• Home
  • News
  • Entertainment
  • LAD Originals

U OK M8?
Free To Be
Extinct
Citizen Reef

To make sure you never miss out on your favourite NEW stories, we're happy to send you some reminders

Click 'OK' then 'Allow' to enable notifications

Not now
OK
Advert

Legendary Swimsuit Fashion Show Praised For Picking Models Of All Sizes

Published 

Legendary Swimsuit Fashion Show Praised For Picking Models Of All Sizes

The legendary Sports Illustrated runway show at Miami Swim Week has been celebrated and praised for not just picking models who are thin.

When you think of a swimsuit catwalk you can probably imagine the usual body types that get selected for the show.

However, Sports Illustrated was keen to showcase how swimsuits look on different woman to represent the vast diversity of bodies around the world.

Model Amanda Kay. Credit: PA
Model Amanda Kay. Credit: PA
Advert

The runway show included plus-sized models, mums and 57-year-old model Kathy Jacobs, who has been called the Sports Illustrated's 'oldest and shortest rookie ever'.

Jacobs said it was dream come true to strut down that catwalk and own the stage.

She wrote on Instagram: "This is what runway domination at 57 years old and 5'2" (157cm) tall looks like on the surface.

"What you don't see are the years of hundreds of rejections, discipline, heartbreak and balls to the wall perseverance behind what it took to be in this short video!"

Advert

She, along with all the other plus-sized models, were praised for being a part of a new wave of runway shows.

Amanda Kay shared everyone's stories on Instagram congratulating her for being a part of the catwalk.

British influencer Alex Light was one of many who celebrated the inclusion and hopes this serves as a new way to model clothes on the runway.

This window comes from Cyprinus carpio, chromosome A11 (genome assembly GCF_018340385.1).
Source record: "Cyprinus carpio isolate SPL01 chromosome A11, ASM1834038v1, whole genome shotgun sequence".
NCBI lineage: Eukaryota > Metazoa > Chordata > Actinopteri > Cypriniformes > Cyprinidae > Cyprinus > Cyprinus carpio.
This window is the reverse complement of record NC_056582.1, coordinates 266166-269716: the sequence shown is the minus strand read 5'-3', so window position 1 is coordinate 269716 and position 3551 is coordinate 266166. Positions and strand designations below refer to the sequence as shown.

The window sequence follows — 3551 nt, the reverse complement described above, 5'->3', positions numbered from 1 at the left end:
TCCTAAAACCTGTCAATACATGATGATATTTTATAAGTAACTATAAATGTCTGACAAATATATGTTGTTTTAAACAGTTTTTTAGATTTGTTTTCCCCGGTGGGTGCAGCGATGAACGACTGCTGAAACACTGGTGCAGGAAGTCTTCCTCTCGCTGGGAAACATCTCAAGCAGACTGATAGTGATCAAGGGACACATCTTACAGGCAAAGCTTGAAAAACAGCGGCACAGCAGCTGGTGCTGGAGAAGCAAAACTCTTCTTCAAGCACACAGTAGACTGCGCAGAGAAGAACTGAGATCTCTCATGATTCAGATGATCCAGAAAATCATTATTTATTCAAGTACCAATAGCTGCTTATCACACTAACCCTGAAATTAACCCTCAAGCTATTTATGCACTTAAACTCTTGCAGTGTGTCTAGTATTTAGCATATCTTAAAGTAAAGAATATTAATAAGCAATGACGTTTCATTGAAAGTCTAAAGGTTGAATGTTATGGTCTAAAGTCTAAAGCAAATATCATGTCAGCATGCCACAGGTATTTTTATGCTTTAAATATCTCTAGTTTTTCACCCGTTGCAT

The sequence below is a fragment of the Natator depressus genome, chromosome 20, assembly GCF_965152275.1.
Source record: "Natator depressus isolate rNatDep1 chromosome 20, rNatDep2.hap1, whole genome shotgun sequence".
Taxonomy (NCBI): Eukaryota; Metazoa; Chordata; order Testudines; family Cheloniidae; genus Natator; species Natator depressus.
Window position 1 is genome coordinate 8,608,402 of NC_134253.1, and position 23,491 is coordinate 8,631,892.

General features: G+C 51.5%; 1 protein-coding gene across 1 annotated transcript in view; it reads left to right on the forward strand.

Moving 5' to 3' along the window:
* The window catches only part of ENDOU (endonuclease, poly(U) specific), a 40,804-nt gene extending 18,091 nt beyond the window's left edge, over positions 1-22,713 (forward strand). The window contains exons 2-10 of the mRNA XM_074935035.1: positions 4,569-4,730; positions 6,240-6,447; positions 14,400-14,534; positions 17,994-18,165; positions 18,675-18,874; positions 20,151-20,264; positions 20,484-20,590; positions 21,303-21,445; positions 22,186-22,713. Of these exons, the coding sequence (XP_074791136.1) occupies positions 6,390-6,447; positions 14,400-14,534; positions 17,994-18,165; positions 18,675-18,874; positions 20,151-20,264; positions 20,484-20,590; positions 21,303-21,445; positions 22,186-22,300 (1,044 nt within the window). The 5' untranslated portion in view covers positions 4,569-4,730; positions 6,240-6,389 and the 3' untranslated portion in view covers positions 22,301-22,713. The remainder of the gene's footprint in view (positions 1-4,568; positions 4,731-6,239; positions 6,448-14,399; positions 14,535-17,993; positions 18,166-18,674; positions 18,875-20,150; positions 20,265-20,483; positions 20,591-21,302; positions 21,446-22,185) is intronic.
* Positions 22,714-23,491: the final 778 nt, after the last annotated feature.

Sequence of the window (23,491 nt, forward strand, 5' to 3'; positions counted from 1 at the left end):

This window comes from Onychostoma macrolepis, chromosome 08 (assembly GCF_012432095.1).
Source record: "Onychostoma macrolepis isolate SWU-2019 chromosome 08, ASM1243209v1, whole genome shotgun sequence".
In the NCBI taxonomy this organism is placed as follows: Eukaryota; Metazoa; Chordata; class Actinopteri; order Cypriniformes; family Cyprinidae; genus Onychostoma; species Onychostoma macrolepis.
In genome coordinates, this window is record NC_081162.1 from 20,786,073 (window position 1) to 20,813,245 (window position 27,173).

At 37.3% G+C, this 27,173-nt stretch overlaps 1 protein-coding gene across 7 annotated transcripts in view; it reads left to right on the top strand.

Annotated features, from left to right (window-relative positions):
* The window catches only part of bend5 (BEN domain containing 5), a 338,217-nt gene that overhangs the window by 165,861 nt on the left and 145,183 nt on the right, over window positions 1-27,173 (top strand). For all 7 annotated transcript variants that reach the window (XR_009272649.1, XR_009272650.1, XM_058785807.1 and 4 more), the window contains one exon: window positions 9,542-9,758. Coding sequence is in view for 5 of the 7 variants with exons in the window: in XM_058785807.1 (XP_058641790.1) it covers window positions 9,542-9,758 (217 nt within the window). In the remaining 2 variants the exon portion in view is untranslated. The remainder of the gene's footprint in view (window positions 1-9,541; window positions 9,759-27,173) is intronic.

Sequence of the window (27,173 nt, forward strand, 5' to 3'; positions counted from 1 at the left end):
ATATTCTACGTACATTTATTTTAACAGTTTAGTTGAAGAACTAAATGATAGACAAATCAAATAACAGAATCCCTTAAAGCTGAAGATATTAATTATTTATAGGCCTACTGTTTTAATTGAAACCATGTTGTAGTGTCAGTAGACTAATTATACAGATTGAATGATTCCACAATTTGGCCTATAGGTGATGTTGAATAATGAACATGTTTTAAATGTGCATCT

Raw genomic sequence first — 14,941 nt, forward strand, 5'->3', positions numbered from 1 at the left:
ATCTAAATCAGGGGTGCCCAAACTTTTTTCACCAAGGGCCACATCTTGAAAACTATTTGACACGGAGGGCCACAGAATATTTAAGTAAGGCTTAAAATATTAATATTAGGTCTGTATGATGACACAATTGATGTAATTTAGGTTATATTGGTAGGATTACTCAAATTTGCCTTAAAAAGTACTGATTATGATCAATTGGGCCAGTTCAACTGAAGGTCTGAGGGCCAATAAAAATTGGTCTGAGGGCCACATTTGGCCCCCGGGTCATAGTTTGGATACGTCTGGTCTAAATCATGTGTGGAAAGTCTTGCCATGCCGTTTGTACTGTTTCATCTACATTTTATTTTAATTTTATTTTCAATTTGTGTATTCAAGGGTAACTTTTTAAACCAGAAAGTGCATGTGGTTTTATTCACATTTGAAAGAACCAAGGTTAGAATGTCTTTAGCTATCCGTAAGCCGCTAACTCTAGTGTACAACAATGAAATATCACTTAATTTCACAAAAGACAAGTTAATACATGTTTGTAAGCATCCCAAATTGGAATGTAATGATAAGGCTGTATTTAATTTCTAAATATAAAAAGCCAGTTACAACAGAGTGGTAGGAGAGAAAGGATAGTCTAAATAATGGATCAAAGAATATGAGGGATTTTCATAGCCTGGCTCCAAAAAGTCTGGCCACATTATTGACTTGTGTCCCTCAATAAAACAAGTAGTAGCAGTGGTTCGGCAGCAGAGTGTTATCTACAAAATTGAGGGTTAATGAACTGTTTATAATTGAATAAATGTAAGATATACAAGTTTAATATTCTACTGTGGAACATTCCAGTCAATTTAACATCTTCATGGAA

Advert

She wrote on Instagram: "Imagine if we had all grown up seeing images more like this from the catwalk? Women of different shapes and sizes, not just one type of beauty that was highly unattainable for most women.

"I hazard a guess that body image would not be as bad as it is right now. Don't you?

"I was so happy to see this Sports Illustrated catwalk this week - although not perfect, I can't imagine how much this type of representation means for so many."

Model Amanda Kay. Credit: PA
Model Amanda Kay. Credit: PA
Advert
Model Ella Halikas. Credit: PA
Model Ella Halikas. Credit: PA
Model Alex Aust. Credit: PA
Model Alex Aust. Credit: PA

She's calling on more brands to increase their diversity at their shows and in their advertising campaigns so that this becomes a norm.

It's clear many agree with Ms Light's comments, with one user writing: "I'm close to tears seeing this. This would have been so useful to see when I was growing up and I'm so glad the younger generation have this."

Advert

Another asked Sports Illustrated to permanently commit to this, adding: "That's great but they need to consistently do this and not a one off PR stunt to make them appear more inclusive."

A third said: "Slowly but surely! Hope they'll be doing bigger bodies too. True inclusion."

Other brands like PrettyLittleThing and Honey Birdette have been also trying to include models from all walks of life to showcase how their clothing is meant for everyone and not just size zero, seemingly 'perfect' women.

Featured Image Credit: PA

Topics: News

Stewart Perrie
More like this
Advert
Advert
Advert

Chosen for YouChosen for You

News

UK city named the 'most dangerous in Europe' according to survey

18 hours ago

Most Read StoriesMost Read

Man gets full-size Stella tattoo on the back of his head to dedicate his love to drink

13 hours ago